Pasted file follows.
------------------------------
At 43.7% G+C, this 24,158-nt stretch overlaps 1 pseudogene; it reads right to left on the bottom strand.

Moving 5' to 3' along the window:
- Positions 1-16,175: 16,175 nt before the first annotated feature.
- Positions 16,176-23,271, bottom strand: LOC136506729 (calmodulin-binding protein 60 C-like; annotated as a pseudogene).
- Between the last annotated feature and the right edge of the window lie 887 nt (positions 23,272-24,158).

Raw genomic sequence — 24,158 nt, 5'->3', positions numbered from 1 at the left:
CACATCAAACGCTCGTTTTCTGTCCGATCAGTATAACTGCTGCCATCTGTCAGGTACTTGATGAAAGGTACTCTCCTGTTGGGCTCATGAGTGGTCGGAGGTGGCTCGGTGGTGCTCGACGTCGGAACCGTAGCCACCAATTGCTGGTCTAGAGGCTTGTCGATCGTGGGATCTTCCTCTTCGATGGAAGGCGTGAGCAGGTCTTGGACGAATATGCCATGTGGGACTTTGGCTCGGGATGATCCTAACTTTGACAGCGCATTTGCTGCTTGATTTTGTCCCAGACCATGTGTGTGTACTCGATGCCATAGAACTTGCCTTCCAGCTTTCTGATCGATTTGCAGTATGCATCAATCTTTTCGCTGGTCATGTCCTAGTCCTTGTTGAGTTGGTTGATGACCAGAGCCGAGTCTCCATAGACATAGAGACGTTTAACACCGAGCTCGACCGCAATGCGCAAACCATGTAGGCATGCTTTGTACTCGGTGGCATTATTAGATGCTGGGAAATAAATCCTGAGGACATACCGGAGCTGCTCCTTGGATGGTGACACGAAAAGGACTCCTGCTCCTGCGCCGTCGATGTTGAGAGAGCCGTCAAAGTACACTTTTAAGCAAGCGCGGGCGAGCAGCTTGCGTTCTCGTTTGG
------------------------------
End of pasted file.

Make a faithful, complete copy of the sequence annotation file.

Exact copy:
At 43.7% G+C, this 24,158-nt stretch overlaps 1 pseudogene; it reads right to left on the bottom strand.

Moving 5' to 3' along the window:
- Positions 1-16,175: 16,175 nt before the first annotated feature.
- Positions 16,176-23,271, bottom strand: LOC136506729 (calmodulin-binding protein 60 C-like; annotated as a pseudogene).
- Between the last annotated feature and the right edge of the window lie 887 nt (positions 23,272-24,158).

Raw genomic sequence — 24,158 nt, 5'->3', positions numbered from 1 at the left:
CACATCAAACGCTCGTTTTCTGTCCGATCAGTATAACTGCTGCCATCTGTCAGGTACTTGATGAAAGGTACTCTCCTGTTGGGCTCATGAGTGGTCGGAGGTGGCTCGGTGGTGCTCGACGTCGGAACCGTAGCCACCAATTGCTGGTCTAGAGGCTTGTCGATCGTGGGATCTTCCTCTTCGATGGAAGGCGTGAGCAGGTCTTGGACGAATATGCCATGTGGGACTTTGGCTCGGGATGATCCTAACTTTGACAGCGCATTTGCTGCTTGATTTTGTCCCAGACCATGTGTGTGTACTCGATGCCATAGAACTTGCCTTCCAGCTTTCTGATCGATTTGCAGTATGCATCAATCTTTTCGCTGGTCATGTCCTAGTCCTTGTTGAGTTGGTTGATGACCAGAGCCGAGTCTCCATAGACATAGAGACGTTTAACACCGAGCTCGACCGCAATGCGCAAACCATGTAGGCATGCTTTGTACTCGGTGGCATTATTAGATGCTGGGAAATAAATCCTGAGGACATACCGGAGCTGCTCCTTGGATGGTGACACGAAAAGGACTCCTGCTCCTGCGCCGTCGATGTTGAGAGAGCCGTCAAAGTACACTTTTAAGCAAGCGCGGGCGAGCAGCTTGCGTTCTCGTTTGG